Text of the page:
Waterloo, Ontario is a quiet sort of suburban college town, far removed from the hustle and bustle of Silicon Valley. Although it’s positioned in Canada’s Tech Triangle, it’s not the sort of place you’d expect America’s next social media powerhouse to come from.
That is both the promise and the challenge of Kik, a messaging app built by Waterloo students in 2009. As a chatting app launched early amid a relatively quiet app landscape, Kik saw an initial explosion of viral adoption, albeit through slightly spammy techniques, and has been growing ever since.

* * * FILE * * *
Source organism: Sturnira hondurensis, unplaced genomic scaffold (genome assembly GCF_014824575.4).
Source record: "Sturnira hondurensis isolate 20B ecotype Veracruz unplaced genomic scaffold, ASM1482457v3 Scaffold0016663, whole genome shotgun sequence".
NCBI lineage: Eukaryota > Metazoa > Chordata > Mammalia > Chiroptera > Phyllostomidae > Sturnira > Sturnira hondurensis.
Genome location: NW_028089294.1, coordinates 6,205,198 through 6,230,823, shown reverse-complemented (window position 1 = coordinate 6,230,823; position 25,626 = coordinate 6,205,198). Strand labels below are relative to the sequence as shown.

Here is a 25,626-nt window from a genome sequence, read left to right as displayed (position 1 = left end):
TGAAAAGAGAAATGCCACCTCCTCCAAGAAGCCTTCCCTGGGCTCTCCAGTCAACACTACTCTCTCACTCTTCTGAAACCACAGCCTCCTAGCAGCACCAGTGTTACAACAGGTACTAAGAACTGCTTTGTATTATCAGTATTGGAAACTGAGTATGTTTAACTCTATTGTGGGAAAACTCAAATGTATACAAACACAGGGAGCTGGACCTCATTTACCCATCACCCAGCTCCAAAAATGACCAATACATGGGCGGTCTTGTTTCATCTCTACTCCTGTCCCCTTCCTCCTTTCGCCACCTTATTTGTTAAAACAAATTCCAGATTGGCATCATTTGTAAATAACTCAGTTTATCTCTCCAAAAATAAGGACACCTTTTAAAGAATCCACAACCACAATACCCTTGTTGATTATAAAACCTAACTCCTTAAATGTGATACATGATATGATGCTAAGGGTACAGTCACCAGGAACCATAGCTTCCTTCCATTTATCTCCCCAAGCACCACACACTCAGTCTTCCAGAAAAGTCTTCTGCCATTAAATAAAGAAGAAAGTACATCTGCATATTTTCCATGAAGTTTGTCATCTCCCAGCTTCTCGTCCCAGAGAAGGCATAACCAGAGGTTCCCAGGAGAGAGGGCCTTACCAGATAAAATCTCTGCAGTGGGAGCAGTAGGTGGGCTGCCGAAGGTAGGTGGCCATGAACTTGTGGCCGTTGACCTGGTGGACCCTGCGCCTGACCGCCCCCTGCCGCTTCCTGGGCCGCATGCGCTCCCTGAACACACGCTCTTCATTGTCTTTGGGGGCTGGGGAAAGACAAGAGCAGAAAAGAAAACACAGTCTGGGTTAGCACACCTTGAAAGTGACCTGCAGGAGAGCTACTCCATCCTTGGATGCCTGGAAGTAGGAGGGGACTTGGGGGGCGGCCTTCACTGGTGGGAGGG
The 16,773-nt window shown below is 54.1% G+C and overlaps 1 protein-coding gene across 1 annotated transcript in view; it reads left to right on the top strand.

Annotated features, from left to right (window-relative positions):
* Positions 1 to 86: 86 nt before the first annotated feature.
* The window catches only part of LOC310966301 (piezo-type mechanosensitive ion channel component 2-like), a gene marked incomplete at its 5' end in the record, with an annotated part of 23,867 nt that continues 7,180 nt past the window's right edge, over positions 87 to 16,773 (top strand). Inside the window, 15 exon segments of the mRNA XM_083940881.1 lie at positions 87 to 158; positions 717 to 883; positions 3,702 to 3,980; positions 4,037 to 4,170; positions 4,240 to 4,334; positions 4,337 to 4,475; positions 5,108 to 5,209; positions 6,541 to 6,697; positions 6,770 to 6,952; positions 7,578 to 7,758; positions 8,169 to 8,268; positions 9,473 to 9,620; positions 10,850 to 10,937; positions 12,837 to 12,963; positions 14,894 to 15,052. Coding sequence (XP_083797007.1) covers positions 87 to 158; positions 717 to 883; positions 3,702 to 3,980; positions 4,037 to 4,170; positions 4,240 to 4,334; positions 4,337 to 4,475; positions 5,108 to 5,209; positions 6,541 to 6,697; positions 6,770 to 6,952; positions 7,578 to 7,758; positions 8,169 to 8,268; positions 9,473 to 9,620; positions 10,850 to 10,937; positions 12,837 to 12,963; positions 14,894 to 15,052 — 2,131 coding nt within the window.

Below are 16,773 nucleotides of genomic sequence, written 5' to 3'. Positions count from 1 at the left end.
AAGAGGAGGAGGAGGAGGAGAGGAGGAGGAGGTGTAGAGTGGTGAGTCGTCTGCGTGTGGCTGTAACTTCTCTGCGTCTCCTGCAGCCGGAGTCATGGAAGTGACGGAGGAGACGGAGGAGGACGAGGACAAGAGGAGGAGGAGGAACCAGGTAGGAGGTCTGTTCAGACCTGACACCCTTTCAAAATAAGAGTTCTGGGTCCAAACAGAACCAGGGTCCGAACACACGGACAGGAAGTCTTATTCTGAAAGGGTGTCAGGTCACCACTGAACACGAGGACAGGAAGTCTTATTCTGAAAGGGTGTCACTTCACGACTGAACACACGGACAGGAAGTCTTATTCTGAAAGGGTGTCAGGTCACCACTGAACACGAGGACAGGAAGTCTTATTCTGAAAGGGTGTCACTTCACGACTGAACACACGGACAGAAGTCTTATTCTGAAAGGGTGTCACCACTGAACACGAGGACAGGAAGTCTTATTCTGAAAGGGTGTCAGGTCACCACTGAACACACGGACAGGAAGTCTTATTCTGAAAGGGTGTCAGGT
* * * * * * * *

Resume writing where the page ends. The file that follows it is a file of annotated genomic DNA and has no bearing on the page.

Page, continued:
Now, four years since its launch, Kik is positioning itself as America’s version of WeChat, the messaging behemoth of China. It believes it has the right product (text messaging, the old-fashioned kind) and the right audience (almost half of U.S. youth) to become a proper mobile first platform.
If it succeeds, it stands…
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